Cluster 1
The first cluster includes 80 farmers that represent 33.1% of the total sample. The farmers in this cluster do not perceive that the new CAP had any organizational changes but believe that the decoupling of payments was the most significant amendment. As regards the most vital elements of the new CAP, the farmers in this cluster think that the issues referring to subsidies are the most significant and the farm competition stemmed from the applied policy schemes. Besides, they have a favourable view concerning the changes in the new CAP and are well informed for the implemented measures. Still, they are not at all satisfied with their product’s prices and confront mediocre problems in selling their products. Based on the above characteristics, the farmers in this cluster may be named as “active-informed farmers.”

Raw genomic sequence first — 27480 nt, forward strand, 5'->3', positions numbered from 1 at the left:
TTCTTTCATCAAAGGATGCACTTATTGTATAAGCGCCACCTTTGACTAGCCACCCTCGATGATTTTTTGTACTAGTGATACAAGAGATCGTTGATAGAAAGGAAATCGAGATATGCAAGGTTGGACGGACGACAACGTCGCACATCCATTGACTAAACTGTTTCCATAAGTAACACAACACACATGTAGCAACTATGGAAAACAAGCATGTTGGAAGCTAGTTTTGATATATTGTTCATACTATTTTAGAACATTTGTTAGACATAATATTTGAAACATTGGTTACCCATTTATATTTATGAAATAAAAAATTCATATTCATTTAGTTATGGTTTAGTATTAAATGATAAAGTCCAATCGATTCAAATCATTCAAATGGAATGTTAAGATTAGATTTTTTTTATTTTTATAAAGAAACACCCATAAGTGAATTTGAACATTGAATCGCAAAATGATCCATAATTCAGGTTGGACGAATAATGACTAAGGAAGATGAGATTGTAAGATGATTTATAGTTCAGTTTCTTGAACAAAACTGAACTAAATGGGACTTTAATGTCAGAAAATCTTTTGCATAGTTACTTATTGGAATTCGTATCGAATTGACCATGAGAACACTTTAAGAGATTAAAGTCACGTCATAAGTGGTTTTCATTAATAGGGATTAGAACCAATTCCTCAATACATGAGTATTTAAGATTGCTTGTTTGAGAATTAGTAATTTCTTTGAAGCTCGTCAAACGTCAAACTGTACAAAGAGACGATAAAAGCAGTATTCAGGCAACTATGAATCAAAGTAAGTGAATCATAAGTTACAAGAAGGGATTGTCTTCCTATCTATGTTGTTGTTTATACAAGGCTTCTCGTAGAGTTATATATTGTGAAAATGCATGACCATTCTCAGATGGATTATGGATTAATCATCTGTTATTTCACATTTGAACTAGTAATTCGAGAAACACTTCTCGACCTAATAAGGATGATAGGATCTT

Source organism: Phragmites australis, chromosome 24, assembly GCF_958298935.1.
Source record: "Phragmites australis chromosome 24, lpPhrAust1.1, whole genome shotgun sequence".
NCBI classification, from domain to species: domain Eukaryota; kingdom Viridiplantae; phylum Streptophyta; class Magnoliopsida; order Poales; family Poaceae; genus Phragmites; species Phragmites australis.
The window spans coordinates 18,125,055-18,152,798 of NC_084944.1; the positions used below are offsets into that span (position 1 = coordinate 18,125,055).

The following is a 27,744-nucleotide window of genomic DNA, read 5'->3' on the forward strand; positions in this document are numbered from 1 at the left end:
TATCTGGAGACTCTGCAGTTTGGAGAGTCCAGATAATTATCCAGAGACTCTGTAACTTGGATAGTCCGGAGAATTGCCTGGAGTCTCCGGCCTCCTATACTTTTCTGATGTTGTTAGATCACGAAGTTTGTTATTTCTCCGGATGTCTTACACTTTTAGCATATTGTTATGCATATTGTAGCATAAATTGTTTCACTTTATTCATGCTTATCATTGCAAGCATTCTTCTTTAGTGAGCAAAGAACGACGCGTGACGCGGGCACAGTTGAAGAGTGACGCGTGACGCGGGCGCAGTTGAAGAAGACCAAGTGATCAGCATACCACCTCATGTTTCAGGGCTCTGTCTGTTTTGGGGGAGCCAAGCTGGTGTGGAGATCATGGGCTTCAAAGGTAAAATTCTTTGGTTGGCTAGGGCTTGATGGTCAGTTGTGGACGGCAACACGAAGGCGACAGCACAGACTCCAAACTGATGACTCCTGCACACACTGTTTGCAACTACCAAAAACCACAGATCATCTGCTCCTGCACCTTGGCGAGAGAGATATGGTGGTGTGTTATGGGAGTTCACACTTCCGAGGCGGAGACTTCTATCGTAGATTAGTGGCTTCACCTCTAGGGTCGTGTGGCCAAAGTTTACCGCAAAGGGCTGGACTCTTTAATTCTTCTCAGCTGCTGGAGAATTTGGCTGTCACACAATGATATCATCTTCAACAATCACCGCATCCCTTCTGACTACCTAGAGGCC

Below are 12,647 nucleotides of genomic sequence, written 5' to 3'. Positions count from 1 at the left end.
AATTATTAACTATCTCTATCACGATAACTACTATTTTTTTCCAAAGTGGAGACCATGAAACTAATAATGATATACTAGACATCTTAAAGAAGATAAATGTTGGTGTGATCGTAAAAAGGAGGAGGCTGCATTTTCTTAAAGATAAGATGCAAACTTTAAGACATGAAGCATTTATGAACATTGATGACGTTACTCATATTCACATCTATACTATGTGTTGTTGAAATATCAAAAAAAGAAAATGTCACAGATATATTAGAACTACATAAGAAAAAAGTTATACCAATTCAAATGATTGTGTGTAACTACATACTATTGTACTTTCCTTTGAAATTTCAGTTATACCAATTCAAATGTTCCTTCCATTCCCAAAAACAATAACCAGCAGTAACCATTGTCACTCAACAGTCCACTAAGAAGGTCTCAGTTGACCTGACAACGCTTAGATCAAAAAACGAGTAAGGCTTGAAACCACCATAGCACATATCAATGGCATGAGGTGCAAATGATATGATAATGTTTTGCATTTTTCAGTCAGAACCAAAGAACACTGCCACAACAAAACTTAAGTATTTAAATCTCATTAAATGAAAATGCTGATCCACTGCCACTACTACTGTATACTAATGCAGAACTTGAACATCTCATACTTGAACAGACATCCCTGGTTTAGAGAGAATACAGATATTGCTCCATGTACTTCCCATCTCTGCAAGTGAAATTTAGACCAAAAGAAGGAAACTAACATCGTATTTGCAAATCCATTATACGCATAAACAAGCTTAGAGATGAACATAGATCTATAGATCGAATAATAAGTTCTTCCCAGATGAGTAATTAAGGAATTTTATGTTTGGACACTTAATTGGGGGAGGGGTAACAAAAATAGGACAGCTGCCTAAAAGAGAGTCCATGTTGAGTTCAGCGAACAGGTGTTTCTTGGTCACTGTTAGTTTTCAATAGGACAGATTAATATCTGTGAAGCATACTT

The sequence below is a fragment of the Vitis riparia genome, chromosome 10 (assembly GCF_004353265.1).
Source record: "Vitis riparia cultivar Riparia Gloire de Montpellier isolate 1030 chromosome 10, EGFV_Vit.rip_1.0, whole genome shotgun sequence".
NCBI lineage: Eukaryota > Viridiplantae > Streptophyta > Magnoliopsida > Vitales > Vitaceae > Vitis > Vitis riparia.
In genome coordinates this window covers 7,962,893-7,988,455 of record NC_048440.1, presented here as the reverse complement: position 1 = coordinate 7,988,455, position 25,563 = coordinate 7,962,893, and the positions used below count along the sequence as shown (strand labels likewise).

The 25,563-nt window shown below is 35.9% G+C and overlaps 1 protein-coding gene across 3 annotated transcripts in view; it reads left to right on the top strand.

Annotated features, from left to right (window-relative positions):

Cluster 2
This cluster involves 61 farmers that represent 25.3% of the total sample. Farmers in this cluster perceive that the new CAP moved to significant organizational changes, but overall, they do not think that many changes occurred with the new policy scheme. Moreover, their view regarding the subsidies and decoupling as components of the new CAP is mediocre, and they do not see farm competition as an essential element stemming from the policy measures. They do not face particular problems as it concerns product sales, and are satisfied with prices. Still, they are medium informed regarding the measures included in the new CAP. Accordingly, the farmers in this second cluster may be named “impartial farmers.”
Cluster 3